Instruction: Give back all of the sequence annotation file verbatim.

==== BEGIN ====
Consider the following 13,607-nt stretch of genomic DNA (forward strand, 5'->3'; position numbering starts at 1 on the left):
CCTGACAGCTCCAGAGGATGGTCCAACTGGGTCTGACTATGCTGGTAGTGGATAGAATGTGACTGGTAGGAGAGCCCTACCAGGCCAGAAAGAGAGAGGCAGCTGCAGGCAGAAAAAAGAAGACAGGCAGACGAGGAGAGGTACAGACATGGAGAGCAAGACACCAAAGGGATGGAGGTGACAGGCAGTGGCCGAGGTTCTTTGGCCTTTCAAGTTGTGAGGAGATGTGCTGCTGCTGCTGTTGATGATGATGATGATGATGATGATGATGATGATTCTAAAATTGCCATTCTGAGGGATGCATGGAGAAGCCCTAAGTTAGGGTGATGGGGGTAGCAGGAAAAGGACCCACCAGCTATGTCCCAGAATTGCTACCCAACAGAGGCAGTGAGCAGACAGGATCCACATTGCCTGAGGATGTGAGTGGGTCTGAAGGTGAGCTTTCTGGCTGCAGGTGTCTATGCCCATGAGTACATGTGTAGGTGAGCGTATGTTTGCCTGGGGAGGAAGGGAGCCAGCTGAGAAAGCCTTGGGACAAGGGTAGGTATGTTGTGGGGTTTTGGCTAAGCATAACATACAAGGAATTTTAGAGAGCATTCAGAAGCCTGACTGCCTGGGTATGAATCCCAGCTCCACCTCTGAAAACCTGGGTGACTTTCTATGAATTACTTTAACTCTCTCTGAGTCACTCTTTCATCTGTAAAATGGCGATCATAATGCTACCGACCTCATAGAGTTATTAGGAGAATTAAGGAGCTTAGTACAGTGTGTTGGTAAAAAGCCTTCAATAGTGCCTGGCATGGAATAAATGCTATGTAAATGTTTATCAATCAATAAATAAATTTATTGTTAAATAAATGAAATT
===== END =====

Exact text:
Consider the following 13,607-nt stretch of genomic DNA (forward strand, 5'->3'; position numbering starts at 1 on the left):
CCTGACAGCTCCAGAGGATGGTCCAACTGGGTCTGACTATGCTGGTAGTGGATAGAATGTGACTGGTAGGAGAGCCCTACCAGGCCAGAAAGAGAGAGGCAGCTGCAGGCAGAAAAAAGAAGACAGGCAGACGAGGAGAGGTACAGACATGGAGAGCAAGACACCAAAGGGATGGAGGTGACAGGCAGTGGCCGAGGTTCTTTGGCCTTTCAAGTTGTGAGGAGATGTGCTGCTGCTGCTGTTGATGATGATGATGATGATGATGATGATGATGATTCTAAAATTGCCATTCTGAGGGATGCATGGAGAAGCCCTAAGTTAGGGTGATGGGGGTAGCAGGAAAAGGACCCACCAGCTATGTCCCAGAATTGCTACCCAACAGAGGCAGTGAGCAGACAGGATCCACATTGCCTGAGGATGTGAGTGGGTCTGAAGGTGAGCTTTCTGGCTGCAGGTGTCTATGCCCATGAGTACATGTGTAGGTGAGCGTATGTTTGCCTGGGGAGGAAGGGAGCCAGCTGAGAAAGCCTTGGGACAAGGGTAGGTATGTTGTGGGGTTTTGGCTAAGCATAACATACAAGGAATTTTAGAGAGCATTCAGAAGCCTGACTGCCTGGGTATGAATCCCAGCTCCACCTCTGAAAACCTGGGTGACTTTCTATGAATTACTTTAACTCTCTCTGAGTCACTCTTTCATCTGTAAAATGGCGATCATAATGCTACCGACCTCATAGAGTTATTAGGAGAATTAAGGAGCTTAGTACAGTGTGTTGGTAAAAAGCCTTCAATAGTGCCTGGCATGGAATAAATGCTATGTAAATGTTTATCAATCAATAAATAAATTTATTGTTAAATAAATGAAATT